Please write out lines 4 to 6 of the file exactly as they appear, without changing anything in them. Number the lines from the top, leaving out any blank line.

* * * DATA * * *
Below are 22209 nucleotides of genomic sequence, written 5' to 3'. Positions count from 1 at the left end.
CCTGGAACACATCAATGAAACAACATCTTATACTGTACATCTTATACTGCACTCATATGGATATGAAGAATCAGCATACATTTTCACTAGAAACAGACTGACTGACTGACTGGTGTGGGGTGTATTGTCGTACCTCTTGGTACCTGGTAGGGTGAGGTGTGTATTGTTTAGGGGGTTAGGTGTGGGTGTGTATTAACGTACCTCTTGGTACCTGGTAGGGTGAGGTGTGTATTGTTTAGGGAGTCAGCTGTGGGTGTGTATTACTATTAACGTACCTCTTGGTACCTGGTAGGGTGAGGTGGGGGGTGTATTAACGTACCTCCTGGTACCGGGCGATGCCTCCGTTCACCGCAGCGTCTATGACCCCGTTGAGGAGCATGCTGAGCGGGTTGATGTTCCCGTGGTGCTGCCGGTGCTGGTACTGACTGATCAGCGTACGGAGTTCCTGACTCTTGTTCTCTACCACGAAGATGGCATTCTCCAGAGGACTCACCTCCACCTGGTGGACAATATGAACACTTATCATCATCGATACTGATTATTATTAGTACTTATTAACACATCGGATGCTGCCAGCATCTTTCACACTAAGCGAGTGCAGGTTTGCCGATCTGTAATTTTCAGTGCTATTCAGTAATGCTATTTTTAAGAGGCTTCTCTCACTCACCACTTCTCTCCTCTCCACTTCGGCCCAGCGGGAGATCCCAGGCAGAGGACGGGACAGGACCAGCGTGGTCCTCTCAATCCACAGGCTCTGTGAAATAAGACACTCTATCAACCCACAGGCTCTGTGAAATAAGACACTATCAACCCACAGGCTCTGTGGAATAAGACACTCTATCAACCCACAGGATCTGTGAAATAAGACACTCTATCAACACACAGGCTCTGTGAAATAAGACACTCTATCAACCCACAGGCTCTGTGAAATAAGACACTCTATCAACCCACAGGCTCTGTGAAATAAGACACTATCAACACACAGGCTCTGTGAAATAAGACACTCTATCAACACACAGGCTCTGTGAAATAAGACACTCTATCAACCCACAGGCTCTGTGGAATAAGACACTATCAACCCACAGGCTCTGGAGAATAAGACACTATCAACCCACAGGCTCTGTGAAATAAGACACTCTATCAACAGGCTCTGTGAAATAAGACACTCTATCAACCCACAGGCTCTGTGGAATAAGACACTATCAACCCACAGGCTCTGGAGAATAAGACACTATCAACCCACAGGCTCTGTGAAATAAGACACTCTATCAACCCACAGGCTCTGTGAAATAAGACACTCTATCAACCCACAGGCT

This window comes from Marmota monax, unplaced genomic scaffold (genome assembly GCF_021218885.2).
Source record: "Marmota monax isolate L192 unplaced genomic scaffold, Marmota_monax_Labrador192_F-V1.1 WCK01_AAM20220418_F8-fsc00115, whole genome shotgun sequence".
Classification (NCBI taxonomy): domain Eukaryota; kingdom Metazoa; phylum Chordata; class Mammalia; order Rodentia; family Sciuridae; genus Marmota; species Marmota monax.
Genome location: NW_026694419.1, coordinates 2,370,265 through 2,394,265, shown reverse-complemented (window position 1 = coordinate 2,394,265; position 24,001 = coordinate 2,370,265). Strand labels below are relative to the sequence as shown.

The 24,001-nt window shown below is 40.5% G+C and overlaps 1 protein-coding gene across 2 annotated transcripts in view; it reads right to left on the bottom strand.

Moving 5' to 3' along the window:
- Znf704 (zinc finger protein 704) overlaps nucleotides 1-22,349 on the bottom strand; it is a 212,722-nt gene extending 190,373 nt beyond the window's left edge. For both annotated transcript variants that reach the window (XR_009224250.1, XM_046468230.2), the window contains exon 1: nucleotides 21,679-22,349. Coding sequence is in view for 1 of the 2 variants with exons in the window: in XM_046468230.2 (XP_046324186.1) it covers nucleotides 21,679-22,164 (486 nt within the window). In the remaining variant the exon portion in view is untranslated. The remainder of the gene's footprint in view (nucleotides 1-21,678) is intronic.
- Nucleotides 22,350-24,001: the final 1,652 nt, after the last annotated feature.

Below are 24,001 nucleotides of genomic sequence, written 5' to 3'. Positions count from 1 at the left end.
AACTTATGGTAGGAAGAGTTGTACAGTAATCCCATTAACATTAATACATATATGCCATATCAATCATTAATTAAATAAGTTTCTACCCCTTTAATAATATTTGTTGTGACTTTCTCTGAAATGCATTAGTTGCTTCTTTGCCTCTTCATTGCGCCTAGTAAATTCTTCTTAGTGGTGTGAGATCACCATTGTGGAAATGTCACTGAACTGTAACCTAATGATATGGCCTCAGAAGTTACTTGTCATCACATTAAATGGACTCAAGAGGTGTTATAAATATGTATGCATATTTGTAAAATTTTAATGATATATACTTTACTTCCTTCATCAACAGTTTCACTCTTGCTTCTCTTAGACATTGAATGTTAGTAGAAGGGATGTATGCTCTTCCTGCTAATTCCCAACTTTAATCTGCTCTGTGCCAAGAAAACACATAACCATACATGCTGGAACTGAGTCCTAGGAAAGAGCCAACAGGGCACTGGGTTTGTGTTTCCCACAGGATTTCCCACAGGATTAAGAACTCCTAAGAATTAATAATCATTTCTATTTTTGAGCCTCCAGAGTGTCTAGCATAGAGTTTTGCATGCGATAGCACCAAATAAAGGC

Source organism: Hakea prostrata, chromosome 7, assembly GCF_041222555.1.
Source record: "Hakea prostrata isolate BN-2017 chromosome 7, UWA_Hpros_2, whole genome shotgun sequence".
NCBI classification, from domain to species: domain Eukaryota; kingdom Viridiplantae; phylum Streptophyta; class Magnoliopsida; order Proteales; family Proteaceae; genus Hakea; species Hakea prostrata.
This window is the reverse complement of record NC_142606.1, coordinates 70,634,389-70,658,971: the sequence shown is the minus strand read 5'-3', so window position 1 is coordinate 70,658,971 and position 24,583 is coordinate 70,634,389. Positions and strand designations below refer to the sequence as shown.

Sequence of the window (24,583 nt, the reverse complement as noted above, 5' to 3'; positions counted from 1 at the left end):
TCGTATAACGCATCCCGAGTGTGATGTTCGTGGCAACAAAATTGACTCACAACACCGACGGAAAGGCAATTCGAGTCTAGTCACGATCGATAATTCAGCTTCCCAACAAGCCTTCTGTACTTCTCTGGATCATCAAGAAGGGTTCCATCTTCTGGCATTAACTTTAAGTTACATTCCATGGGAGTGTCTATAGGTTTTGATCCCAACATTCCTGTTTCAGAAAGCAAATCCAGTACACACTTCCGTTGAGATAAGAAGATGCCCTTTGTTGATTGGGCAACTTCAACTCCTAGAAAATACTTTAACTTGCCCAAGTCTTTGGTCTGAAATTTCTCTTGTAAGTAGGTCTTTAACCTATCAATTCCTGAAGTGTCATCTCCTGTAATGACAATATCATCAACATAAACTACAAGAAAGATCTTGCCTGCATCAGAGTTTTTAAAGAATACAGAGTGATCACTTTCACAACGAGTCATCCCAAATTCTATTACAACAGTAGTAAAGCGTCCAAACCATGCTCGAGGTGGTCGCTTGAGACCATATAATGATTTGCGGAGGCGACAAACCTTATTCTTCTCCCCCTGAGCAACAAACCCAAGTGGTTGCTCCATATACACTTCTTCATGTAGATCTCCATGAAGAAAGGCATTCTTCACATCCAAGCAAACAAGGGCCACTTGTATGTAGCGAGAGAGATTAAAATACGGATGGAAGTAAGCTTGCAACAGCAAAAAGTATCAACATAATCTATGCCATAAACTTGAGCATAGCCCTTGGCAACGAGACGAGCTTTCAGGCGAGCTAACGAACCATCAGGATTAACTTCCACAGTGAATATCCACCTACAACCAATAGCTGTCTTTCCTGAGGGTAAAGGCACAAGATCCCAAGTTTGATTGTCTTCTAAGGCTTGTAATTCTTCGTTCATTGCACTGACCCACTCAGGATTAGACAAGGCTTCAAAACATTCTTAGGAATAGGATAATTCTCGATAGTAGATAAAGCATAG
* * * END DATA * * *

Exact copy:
Source record: "Marmota monax isolate L192 unplaced genomic scaffold, Marmota_monax_Labrador192_F-V1.1 WCK01_AAM20220418_F8-fsc00115, whole genome shotgun sequence".
Classification (NCBI taxonomy): domain Eukaryota; kingdom Metazoa; phylum Chordata; class Mammalia; order Rodentia; family Sciuridae; genus Marmota; species Marmota monax.
Genome location: NW_026694419.1, coordinates 2,370,265 through 2,394,265, shown reverse-complemented (window position 1 = coordinate 2,394,265; position 24,001 = coordinate 2,370,265). Strand labels below are relative to the sequence as shown.